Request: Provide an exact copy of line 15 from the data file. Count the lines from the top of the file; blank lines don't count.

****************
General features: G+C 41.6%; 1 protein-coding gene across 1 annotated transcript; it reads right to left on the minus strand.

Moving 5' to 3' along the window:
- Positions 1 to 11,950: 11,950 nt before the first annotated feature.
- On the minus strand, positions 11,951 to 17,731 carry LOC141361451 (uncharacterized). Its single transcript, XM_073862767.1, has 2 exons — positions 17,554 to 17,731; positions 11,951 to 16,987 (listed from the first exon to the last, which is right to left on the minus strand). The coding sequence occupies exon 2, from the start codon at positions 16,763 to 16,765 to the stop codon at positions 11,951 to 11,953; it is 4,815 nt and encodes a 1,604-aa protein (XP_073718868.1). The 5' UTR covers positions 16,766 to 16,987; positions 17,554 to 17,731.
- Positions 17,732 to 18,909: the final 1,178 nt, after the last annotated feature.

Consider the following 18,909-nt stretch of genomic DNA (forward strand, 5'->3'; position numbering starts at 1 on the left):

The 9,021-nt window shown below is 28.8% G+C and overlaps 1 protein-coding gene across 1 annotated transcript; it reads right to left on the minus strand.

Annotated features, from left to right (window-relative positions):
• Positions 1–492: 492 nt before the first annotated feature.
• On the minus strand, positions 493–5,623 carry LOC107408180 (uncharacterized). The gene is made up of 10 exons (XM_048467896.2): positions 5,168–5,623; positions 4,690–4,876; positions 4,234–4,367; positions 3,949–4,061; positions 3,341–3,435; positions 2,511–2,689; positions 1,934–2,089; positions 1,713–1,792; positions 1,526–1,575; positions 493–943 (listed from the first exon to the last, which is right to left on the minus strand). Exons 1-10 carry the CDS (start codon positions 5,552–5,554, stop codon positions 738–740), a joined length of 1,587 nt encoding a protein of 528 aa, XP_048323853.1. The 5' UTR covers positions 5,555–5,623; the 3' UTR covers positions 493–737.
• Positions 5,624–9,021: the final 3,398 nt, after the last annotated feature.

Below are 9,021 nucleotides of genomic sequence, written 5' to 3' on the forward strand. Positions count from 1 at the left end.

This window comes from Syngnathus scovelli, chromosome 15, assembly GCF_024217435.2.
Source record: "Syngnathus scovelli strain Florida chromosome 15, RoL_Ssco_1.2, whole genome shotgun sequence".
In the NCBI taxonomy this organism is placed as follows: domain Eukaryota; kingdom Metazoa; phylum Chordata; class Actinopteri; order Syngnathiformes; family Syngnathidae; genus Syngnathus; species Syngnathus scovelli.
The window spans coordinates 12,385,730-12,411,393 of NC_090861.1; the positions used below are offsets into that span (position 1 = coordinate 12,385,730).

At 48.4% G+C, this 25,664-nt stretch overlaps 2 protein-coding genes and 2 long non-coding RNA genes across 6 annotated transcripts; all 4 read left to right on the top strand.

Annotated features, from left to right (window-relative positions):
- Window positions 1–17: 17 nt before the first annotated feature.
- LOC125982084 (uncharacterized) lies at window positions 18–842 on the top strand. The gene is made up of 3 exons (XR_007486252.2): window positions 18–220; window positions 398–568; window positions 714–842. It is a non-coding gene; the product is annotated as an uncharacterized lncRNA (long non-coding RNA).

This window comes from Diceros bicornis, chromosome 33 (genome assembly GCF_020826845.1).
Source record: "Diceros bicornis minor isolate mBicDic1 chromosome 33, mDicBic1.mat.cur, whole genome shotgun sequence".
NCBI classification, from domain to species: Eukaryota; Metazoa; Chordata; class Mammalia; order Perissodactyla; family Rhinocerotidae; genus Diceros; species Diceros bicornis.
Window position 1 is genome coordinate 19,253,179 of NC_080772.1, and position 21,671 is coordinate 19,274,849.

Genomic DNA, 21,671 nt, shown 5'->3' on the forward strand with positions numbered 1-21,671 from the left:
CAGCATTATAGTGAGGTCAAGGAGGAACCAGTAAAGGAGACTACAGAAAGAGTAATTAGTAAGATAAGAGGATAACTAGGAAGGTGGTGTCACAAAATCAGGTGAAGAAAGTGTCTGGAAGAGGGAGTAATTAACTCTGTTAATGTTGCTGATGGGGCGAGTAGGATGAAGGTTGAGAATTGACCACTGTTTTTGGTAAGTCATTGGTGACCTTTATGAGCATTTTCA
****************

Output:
In the NCBI taxonomy this organism is placed as follows: domain Eukaryota; kingdom Metazoa; phylum Chordata; class Actinopteri; order Syngnathiformes; family Syngnathidae; genus Syngnathus; species Syngnathus scovelli.